COB: Welcome to the house of labourers. [We are sitting in the COB office/auditorium.] COB is an independent workers union. It was formed on 17 April, 1952. It was formed as a result of the anti-imperialist, peasants, workers struggles and struggles of other sectors of Bolivia. It was formed after the national revolution. The fight against injustice was both in urban and rural areas as the government was pro-imperialist. It has branches in La Paz, Cochabamba, Santa Cruz, Oruro, Potosi (mining), amongst other cities and regions.

LB: How many workers does COB represent?

COB: The COD (Bolivian Workers Centre’s La Paz Department (COD)), which is a constituent department of COB, consists of 67 different union and federations in La Paz. I (Mr. Laura) am the president of the textiles union and the executive secretary of COD. COD represents textiles workers, teachers (rural and urban), mine workers, construction workers, student and university workers, municipal workers in telecommunications, water, and electricity. The total number of workers in COD are around 150, 000. All over the country the COB represents 500, 000 workers.

LB: COB supported MAS in the 2005 elections. What was its position?

COB: After 2005, the opposition to the neo-liberal policies is intensifying. Politically, we are an independent workers union. The most important position of the COB is the nationalization of the hydrocarbons.

LB: In May 2006 nationalisation of hydrocarbons was announced. What do you think of that?

COB: On May 1, 2006, the only positive change was that 18% came into public hands but 82% stayed in private control. COB wants the complete nationalisation of hydrocarbons i.e. 100% under public control.

LB: Then, who controls the hydrocarbon industry in Bolivia?

COB: The YPFB [Yacimientos Petrolíferos Fiscales Bolivianos is the state-owned hydrocarbons company] is the owner of hydrocarbons in Bolivia but they in-turn license to Multi-National Corporations (MNCs). There has been protection of MNCs since 2006.

LB: Evo Morales promised to invest in education, healthcare etc. What do you think?

COB: The funds that will be received from the nationalization of hydrocarbons can in turn be invested in education, healthcare, etc. It seems to be a priority of Evo Morales.

LB: Have the promises that were made during the election of 2005 been met?

COB: This is part of an anti-globalization process. Before this government, especially in the public sector, there was a lot of corruption. Since 2006, the victories for the workers have only been partial. Still the stability for workers does not exist. Right now it is impossible to have stability. For each worker that is inside there are five workers outside looking for work. The workers can easily be fired. There is no justice for workers but justice for the enterprise.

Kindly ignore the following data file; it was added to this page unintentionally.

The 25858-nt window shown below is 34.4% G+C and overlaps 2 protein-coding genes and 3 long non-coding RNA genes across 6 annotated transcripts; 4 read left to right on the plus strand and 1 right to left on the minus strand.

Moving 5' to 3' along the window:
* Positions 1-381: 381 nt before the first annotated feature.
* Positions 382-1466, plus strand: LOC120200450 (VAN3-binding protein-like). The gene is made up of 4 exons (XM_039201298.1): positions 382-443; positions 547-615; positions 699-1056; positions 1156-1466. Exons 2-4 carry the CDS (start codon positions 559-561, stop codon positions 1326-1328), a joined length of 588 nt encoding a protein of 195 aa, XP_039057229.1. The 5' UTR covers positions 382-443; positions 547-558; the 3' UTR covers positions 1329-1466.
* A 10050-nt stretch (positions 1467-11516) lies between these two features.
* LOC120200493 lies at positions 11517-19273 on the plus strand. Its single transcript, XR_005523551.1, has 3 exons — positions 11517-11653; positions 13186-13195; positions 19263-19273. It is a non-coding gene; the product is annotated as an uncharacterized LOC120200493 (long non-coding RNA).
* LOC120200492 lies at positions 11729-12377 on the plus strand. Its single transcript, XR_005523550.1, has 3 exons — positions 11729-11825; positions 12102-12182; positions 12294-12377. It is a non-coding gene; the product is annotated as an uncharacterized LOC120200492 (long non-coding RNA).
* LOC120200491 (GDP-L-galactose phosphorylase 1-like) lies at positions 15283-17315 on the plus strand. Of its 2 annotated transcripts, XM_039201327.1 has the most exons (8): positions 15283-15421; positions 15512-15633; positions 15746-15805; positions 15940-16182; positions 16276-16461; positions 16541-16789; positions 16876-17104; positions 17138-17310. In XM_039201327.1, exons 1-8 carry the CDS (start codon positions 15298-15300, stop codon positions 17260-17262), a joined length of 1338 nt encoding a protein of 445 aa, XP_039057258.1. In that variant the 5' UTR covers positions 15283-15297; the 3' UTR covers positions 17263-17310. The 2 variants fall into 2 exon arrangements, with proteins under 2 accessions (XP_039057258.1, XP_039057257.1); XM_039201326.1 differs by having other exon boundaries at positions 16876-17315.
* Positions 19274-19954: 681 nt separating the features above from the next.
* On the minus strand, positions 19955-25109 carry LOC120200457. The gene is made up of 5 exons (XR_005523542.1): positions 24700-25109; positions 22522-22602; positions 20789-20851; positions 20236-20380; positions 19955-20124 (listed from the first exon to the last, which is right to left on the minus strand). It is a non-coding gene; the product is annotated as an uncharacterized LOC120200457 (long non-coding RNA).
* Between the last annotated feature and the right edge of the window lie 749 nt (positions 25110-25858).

LB: What can be done to bring stability to the workers?

COB: There is no stability for workers in Bolivia, except for teachers. All workers work on short term contracts. Some have a 3 month, some have a 6 month and some one year contract. This is another cause for instability.

The demand of the textile workers is to have a more export oriented products. Workers also should have health care, social security etc. Only very few workers have this now. All workers should have these benefits.

LB: Any demands in the short term for the workers, maybe in the next 5 years?

COB: The unemployment is very high. It is about 17%. We would like that to be addressed. Also, more than 50% of the workers are in the informal sector. We would also like this to be addressed.

LB: Is it possible to have a Workers’ party in Bolivia?

COB: At this point it is very difficult to have a workers’ party in Bolivia, especially in urban areas. The unemployment is so high and there is so much competition between the workers that the conditions are very difficult.

The experience we have had is very difficult. The political crisis, economic crisis and social crisis is making it very difficult. The only solution for COD and organizations affiliated with COB is to have a social revolution of workers, peasants, students, marginalized, and join social movement for revolutionary social change under the leadership of the workers.

LB: Is it similar to Cuba?

COB: Yes, we agree with the direction of Cuba.

LB: What is the position of COB on Cuba and Venezuela?

COB: Cuba is undergoing a very good process. It is anti-imperialist. Venezuela is not the best process. It originated in the military. It does not have a democratic and stable process and vision for the evolution of the society.

First published at Liberation